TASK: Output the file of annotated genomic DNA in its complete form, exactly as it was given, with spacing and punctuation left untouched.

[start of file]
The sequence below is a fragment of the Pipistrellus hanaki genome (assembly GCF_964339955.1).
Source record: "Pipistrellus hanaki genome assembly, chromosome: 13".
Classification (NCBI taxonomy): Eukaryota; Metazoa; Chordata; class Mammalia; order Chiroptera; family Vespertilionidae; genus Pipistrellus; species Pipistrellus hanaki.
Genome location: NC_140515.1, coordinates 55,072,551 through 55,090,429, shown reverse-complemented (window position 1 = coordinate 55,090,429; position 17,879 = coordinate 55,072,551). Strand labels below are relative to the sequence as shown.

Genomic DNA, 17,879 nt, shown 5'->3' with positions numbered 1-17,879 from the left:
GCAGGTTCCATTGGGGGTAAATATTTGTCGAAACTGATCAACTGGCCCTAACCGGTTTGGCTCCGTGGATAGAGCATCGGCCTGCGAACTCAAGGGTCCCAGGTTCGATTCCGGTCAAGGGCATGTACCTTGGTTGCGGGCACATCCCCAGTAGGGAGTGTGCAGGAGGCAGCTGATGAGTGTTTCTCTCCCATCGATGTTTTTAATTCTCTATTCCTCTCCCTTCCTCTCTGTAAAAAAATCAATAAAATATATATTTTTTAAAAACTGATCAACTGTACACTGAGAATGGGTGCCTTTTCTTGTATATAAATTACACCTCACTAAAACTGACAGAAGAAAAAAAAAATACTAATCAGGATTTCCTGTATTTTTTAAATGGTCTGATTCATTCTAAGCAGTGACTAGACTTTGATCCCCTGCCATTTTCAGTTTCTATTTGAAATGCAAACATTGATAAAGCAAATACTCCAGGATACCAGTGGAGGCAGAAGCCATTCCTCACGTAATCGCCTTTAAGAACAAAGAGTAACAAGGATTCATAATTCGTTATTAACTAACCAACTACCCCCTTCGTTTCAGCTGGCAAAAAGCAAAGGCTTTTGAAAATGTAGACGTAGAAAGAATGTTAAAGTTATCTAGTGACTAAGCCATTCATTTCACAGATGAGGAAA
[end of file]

The sequence below is a fragment of the Pipistrellus hanaki genome (assembly GCF_964339955.1).
Source record: "Pipistrellus hanaki genome assembly, chromosome: 13".
Classification (NCBI taxonomy): Eukaryota; Metazoa; Chordata; class Mammalia; order Chiroptera; family Vespertilionidae; genus Pipistrellus; species Pipistrellus hanaki.
Genome location: NC_140515.1, coordinates 55,072,551 through 55,090,429, shown reverse-complemented (window position 1 = coordinate 55,090,429; position 17,879 = coordinate 55,072,551). Strand labels below are relative to the sequence as shown.

Genomic DNA, 17,879 nt, shown 5'->3' with positions numbered 1-17,879 from the left:
GCAGGTTCCATTGGGGGTAAATATTTGTCGAAACTGATCAACTGGCCCTAACCGGTTTGGCTCCGTGGATAGAGCATCGGCCTGCGAACTCAAGGGTCCCAGGTTCGATTCCGGTCAAGGGCATGTACCTTGGTTGCGGGCACATCCCCAGTAGGGAGTGTGCAGGAGGCAGCTGATGAGTGTTTCTCTCCCATCGATGTTTTTAATTCTCTATTCCTCTCCCTTCCTCTCTGTAAAAAAATCAATAAAATATATATTTTTTAAAAACTGATCAACTGTACACTGAGAATGGGTGCCTTTTCTTGTATATAAATTACACCTCACTAAAACTGACAGAAGAAAAAAAAAATACTAATCAGGATTTCCTGTATTTTTTAAATGGTCTGATTCATTCTAAGCAGTGACTAGACTTTGATCCCCTGCCATTTTCAGTTTCTATTTGAAATGCAAACATTGATAAAGCAAATACTCCAGGATACCAGTGGAGGCAGAAGCCATTCCTCACGTAATCGCCTTTAAGAACAAAGAGTAACAAGGATTCATAATTCGTTATTAACTAACCAACTACCCCCTTCGTTTCAGCTGGCAAAAAGCAAAGGCTTTTGAAAATGTAGACGTAGAAAGAATGTTAAAGTTATCTAGTGACTAAGCCATTCATTTCACAGATGAGGAAA